Sarah Cox: Protecting your charity from fraud during the cost-of-living crisis

02 Nov 2023 Expert insight

In this piece Sarah Cox, MD at Ansvar Insurance looks at the forms fraud can take, and how charities can protect themselves...

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Fraud has always been a threat to businesses, charities, and individuals, but with the continuing cost of living crisis, and political unrest across the world, more people may be desperate or opportunistic enough to commit fraud. According to a government survey published this year, 24% of charities recorded breaches or attacks in the past 12 months

Charities may find themselves targeted by fraudsters, due to their kind nature and stretched resources, potentially making it easier for someone to infiltrate.  

Fraud can take many forms 

Fraud, for a charity, can take many forms, including devious grant applications, taking advantage of the services you offer when they don’t need them, embellishing the truth of a workplace accident or incident, posing as new or existing suppliers, taking payment for goods and/or services they have no intention of fulfilling.  

The first and most obvious impact of falling victim to fraud is financial, either the loss of income, or cost to the organisation, but there are arguably longer lasting and higher stake impacts to consider.  

Volunteers and staff may come under scrutiny in a fraud investigation, and the morale of members of your team could be damaged if they feel they are not trusted following a breach. Moreover, reputational fallout could impact the goodwill of supporters if a breach leads to negative coverage in the media. Good faith in your cause could be lost by existing and prospective donors. 

Luckily there are a few simple steps you can take to minimise the risk or impact of fraud to your charity, allowing you to focus on your charity’s mission. 

Know what you’re up against 

We know it’s obvious that cash-flow is key to the longevity of your charity, but this is just a reminder of how careful you need to be. Your drive to make a positive difference to the world through charitable work, may well be exploited for someone else’s gain. Protecting the assets of your organisation is paramount, including physical cash and online transactions; and keeping a critical eye open is key. 

Being aware of the risks you are exposed to will help you remain vigilant and mindful in every interaction and transaction you make as part of your work. 

Know your people 

From the first time you meet staff, volunteers, or suppliers, knowing who they are is integral to ensuring you have the right people around you. A robust screening stage not only for hiring staff and volunteers, but for reviewing grant applications and supplier quotes or tenders will help you create a team you can rely upon.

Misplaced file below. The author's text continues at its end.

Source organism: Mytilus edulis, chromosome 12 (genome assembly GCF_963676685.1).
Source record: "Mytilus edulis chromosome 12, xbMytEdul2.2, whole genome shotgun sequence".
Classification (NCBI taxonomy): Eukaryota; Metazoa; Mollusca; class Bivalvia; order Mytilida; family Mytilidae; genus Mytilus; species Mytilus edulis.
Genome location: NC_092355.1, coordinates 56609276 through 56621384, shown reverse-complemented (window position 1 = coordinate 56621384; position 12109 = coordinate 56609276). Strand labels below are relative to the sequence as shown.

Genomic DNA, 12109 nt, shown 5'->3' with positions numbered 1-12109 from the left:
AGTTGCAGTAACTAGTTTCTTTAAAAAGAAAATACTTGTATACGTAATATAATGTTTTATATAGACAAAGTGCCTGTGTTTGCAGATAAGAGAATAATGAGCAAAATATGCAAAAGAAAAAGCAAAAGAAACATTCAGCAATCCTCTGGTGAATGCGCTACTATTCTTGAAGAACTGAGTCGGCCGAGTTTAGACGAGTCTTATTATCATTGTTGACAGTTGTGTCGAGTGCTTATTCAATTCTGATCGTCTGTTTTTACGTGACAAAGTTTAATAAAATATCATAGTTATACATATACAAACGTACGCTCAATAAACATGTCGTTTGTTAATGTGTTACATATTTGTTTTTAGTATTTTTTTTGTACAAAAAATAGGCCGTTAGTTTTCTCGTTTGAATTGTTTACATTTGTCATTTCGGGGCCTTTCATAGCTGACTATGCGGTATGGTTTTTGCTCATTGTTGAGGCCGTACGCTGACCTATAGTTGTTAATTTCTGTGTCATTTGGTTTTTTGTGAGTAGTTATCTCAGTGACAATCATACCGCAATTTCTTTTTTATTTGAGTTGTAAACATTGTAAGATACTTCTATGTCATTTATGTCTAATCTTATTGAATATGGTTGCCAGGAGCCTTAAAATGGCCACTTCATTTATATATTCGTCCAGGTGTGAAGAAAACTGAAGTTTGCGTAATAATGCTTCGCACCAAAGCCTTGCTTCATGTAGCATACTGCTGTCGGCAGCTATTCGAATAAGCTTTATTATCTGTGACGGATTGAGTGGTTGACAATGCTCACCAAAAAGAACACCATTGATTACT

Once you have your team, must ensure they are well-equipped to spot the tell-tale signs of fraud. Some very common examples to look out for, and a great first place to start are: spelling errors in emails or other correspondence, an unusual written or verbal tone that isn’t consistent with previous communications, or urgent or final notices for requests that come out of the blue. 

Carry out a risk assessment 

Creating a written risk assessment will help you visualise exactly where your most vulnerable areas are and what you can do to guard them. This written assessment is extremely important to complete, and if you don’t know where to start, then using a professional service is a great investment into the security and longevity of your cause. You may find Ansvar’s risk assessment guide for charities helpful. 

A risk assessment means you can hold and maintain accountability for protecting said risks, with the most suitable members of your team. It minimises any ambiguity and helps ensure all bases are covered. The people responsible will know where they stand and what responsibilities they hold. Consider having multiple people caring for the riskiest areas such as finances, which will help you catch anything that might fall through the cracks, or could be most exposed to internal fraud. 

At this point, it’s also worth noting that your health and safety records should always be comprehensive and up to date, to help reduce your risk of injury fraud. 

Insure to reassure 

You could do everything possible to help protect yourself from fraud and still fall victim. Choosing a comprehensive and suitable insurance policy is an extremely smart decision. Make sure you are aware of any exclusions, and that the insurance policy is right for your risk exposure. A good insurance broker will be able to help you find the right policy for your specific needs, so speak to them if you have any doubts at all. 

A robust policy will also help you to protect your charity, supporting the best practices which you’ve implemented. With these covered, you’ll be able to focus on the important work you do, safe in the knowledge that you are as protected as can be.

Sarah Cox is the managing director of charity and faith insurance specialist, Ansvar


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